Purge [purj]: to rid of whatever is impure or undesirable; cleanse; purify
This word was on my mind a lot today as I embarked on day two of my 21 days of leisure (e.g. the time until I start my new job). I try to make my life about balance. Many things even each-other out: work/fun, me/others, eating crap/broccoli, stress/yoga, Game of Thrones/Housewives, etc. And so, I’m trying to make my time off a balance as well, between lying around and getting my home office set up. I want to get the things done that I will need for the next chapter, but I also want to be sure to reflect and honor what got me here in the first place. Balance.
Getting my home office together means cleaning out my guest room, which has evolved over the years into my guest room/extended shoe, hat and purse room/holding place for emptying a suitcase from one trip and getting another ready for the next trip/Yankees memorabilia room.
In order to put those things away, I needed to start The Purge in the rest of the house to put these items in the places they should go. But first, I went to my friend’s house for lunch and to hang out in the pool. Balance!
Back to The Purge: I started with the shoes.
Oh shoes. My favorite accessory of them all. Anyone who knows me well knows that I take great pride in my shoes. I have shoes for every occasion, every outfit. I used to wear six inch heels everywhere because I never wanted anyone to know I was only five feet tall. Older woman in my office would ride down in the elevator with me and tell me, “I used to wear shoes like that when I was your age too, just wait until the back issues start.” It got to feel like almost once a week, someone of a more mature age (how’s that for tact) was telling me to enjoy my time with my shoes because the day would come when I’d no longer be able to physically handle it. And it did, and now I wear three to four inch heels instead and have worked plenty of flats into the picture, something I never thought I’d be able to do. I actually cried in Nine West when I bought my first pair of flats. Oh well. Those old ladies were right, though I think they cursed me.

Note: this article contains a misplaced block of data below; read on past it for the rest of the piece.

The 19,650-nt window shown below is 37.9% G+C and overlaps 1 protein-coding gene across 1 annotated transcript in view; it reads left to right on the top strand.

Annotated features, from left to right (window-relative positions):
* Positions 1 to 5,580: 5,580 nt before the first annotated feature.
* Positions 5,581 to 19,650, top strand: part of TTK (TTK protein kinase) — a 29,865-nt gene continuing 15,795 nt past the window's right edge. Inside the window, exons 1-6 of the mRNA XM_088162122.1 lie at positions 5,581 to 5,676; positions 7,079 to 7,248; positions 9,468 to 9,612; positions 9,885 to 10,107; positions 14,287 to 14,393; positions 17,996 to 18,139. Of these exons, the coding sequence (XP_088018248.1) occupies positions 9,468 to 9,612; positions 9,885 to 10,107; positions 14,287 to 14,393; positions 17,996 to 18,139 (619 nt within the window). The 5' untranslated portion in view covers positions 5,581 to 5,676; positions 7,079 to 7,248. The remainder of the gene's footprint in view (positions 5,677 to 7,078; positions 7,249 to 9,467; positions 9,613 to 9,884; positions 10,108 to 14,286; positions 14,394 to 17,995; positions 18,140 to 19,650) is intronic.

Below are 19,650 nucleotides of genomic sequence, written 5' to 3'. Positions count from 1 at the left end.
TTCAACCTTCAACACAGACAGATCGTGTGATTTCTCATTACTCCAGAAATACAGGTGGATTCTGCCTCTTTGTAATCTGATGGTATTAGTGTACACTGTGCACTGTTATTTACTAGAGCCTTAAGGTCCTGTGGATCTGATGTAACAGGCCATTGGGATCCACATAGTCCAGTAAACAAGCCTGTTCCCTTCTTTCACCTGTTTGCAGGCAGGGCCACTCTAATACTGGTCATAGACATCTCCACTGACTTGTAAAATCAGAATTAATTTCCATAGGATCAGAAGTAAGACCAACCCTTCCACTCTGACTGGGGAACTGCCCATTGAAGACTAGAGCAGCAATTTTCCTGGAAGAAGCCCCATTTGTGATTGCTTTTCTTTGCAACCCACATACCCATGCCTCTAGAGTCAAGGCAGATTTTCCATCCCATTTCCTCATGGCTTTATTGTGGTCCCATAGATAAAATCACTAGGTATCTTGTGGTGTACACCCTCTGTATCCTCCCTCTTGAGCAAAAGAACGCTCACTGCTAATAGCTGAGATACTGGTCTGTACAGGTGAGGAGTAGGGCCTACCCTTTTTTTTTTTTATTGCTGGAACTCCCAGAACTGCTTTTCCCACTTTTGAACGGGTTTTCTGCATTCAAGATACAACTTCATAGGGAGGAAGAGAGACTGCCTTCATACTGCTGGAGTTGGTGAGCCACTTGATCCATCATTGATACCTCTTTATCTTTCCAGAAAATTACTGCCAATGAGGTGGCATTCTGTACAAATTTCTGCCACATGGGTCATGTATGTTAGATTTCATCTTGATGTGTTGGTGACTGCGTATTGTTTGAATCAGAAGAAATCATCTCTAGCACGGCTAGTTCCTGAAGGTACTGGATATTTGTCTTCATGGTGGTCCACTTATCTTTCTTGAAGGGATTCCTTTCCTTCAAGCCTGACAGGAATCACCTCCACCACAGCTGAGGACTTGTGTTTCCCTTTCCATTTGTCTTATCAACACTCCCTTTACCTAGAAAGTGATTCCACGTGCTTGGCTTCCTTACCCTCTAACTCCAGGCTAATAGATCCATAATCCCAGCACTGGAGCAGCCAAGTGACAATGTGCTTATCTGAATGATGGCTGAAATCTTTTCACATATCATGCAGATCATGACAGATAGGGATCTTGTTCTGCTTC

I purge the clothes in my closet twice a year: summer and non-summer (since those are the only two seasons that exist in Phoenix) but it had been a long time since I’d cleaned out my shoes. Into the donation bags they went, six inch heel after six inch heel, donation bag after donation bag filled with the accessory that once used to make me, me.
It was fun to reminisce about each pair, places I’d worn them to, things I’d done in them, outfits I’d worn with them, people I’d been with. As I tossed pair after pair, twenty one in total…hey wait, one pair for every day between one job to the next…coincidence? I hoped each would bring someone else the joy and fun that they had brought me. Oh and yes, I kept the pairs with the sequins on them, because those are like art pieces. I’m purging, not being stupid.
I looked at the books in my bookcase, which is also in my closet-I like minimalism in my space, and pondered on the last time I’d read any of them. Realizing the answer was never, I got out a box and put them away. Literature books from college, the Twilight Saga, all of the Harry Potter series, some F. Scott Fitzgerald (my favorite author) and some murder mysteries I’d already read once that therefore held no more mystery. Into the box they went, except for Harry Potter and a choice F. Scott. I think those will have a special place in my office.